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					              SolidWorks Lesson Template for Teachers to Contribute

Cover Sheet for Exemplary Lessons/Units Project

Faculty Member Name:_______Dan Benfield_______ Date: __8-15-06_______

School District: _Greenville Technical College___________________________

Teacher’s School email address:

Title of Lesson/Unit: __Problem Solving With Feature Step and Repeat Patterns__

Science, Technology, Engineering and Math) STEM Concepts Addressed:
_____Applying engineering design to solve a real-world manufacturing problem______

Length of instruction period: ___30 minute lecture and 30 minute lab
How many periods needed to implement lesson unit: ____one___

Grade Level(s) for use:
1. Understanding linear patterns (spacing and direction) __________

2. Understanding circular patterns (angles and axis)______________

3. Using above concepts solve real-world problems______________

Materials: _SolidWorks Software_____________________________

Involve students in lecture and demonstration.

Lecture (Part One— engineering background information):
   1. Discussion of materials used in the manufacturing industry.
   2. Since sheet metal is used in the lab exercise, discussion of manufactured
       thicknesses and sizes.
   3. Discussion of cutting as it pertains to optimizing material usage. Drops (left over
       material in inventory) are utilized on future projects.
   4. Discussion of patterns.
Lecture (Part Two—SolidWorks background information):
   1. Discuss feature based geometry versus sketch based geometry.
   2. Emphasize that feature based construction is very much like the actual
       manufacturing process (using stock material and applying cutting techniques).
Lecture (Part Three—Demonstrate linear step and repeat):
   1. Extrude a 6” by 6” plate ½” in depth.
   2. Extrude cut a ½“by ½” square in the upper left hand corner of the plate.
   3. Choose the feature based linear step and repeat command.
   4. Explain the specifications that must be given to create a 2 by 2 pattern using the
       square hole that exists on the plate. Demonstrate how to obtain direction one
       and direction two.
   5. Execute the command to complete the demonstration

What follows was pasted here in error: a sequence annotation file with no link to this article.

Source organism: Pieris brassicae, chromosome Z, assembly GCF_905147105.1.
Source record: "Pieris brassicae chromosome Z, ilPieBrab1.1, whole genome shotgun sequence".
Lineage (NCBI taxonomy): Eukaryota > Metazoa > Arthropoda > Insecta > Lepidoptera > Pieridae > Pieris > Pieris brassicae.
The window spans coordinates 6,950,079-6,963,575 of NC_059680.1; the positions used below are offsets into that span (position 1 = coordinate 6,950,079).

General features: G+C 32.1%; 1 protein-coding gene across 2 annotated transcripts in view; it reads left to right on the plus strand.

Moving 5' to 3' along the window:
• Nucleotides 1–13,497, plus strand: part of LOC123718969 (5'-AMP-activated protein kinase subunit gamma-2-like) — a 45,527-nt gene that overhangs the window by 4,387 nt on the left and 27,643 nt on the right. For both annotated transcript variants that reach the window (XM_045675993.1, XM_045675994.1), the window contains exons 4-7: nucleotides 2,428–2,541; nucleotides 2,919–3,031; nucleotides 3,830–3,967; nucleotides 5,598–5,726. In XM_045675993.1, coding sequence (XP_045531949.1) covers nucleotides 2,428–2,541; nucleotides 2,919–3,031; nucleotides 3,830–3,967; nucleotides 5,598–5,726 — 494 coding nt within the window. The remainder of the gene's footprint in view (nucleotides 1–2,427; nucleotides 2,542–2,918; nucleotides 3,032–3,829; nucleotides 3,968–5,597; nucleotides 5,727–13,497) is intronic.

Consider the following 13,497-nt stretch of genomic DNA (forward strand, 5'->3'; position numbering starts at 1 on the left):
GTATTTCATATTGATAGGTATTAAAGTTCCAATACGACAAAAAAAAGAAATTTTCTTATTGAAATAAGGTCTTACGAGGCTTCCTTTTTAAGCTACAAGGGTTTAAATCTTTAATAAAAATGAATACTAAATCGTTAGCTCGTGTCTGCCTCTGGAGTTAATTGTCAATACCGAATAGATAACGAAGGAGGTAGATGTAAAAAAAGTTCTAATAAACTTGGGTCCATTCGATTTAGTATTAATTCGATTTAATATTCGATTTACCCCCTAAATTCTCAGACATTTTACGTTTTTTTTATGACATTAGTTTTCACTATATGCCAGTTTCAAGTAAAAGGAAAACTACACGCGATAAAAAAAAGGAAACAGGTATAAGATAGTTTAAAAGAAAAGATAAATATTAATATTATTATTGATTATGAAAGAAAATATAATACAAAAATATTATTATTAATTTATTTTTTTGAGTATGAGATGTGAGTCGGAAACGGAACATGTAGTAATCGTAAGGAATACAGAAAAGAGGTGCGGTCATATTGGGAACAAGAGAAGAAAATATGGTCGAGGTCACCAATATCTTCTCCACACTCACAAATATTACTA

Lecture (Part Four—Demonstrate circular step and repeat):
   1. Extrude a 6” diameter disc ½” in depth.
   2. Pick the front plane of the disc and add a vertical center line. Also, place a
      circular center line at a 4” diameter.
   3. Extrude cut a ½” diameter circle at the intersection of the vertical center line and
      the circular center line.
   4. Insert “temporary axis” from the main menu view command
   5. Using the feature based circular step and repeat command add four holes
      equally spaced around the center of the disc by choosing the circle and the
      temporary axis of the disc.

Lab Exercise One (Feature Based Linear Step and Repeat):

You just went to work in a job shop and your first assignment is as follows:
A customer wants 150 pieces of ¼” stainless steel plate cut to a size of 1” x 2”. To cut
this material, you plan to use the laser cutter, which requires that parts be separated by
¼” on all sides and that there is a minimum border of ¼” from the edge of the parts to
the edges of the plate. You find a scrap piece of the correct thickness and decide to see
if you can save some money for the shop by making the parts out of this scrap piece
(called a “drop”) rather than cutting up a new sheet of 4’ x 8’ material. The drop is 24” x
24” in size.

   1. Make a recommendation to your shop supervisor as to if you can use the drop to
      make the required 150 pieces or not.
   2. How many pieces could you make from the sheet if the customer wanted more
      parts for a lower price? (What is the maximum number of parts you can cut from
      the drop?)
   3. Design the pattern of the drop and create a drawing.

Lab Exercise Two (Feature Based Circular Step and Repeat):

Your next job is to design an end plate (cap) to cap off a pipe that has a flange on the
end. The flange is 12” in diameter and has a bolt hole pattern of 8 holes equally spaced
on a 10” DIA. Bolt hole circle. The holes are 1” diameter and both edges are chamfered
.125” x 45 degrees. The end plate should be 1” thick. The edges of the plate should be
chamfered to the same dimensions.

   1. Design the end plate and create a drawing.

Lab Exercise One:
   1. Check the solution to see if the maximum number of holes are left in the drop
Lab Exercise Two:
   1. Check end plate drawing for correct design.

Resources Used:

SolidWorks Software

Copyrighted Materials:

Inside SolidWorks, by David Murray 3rd edition

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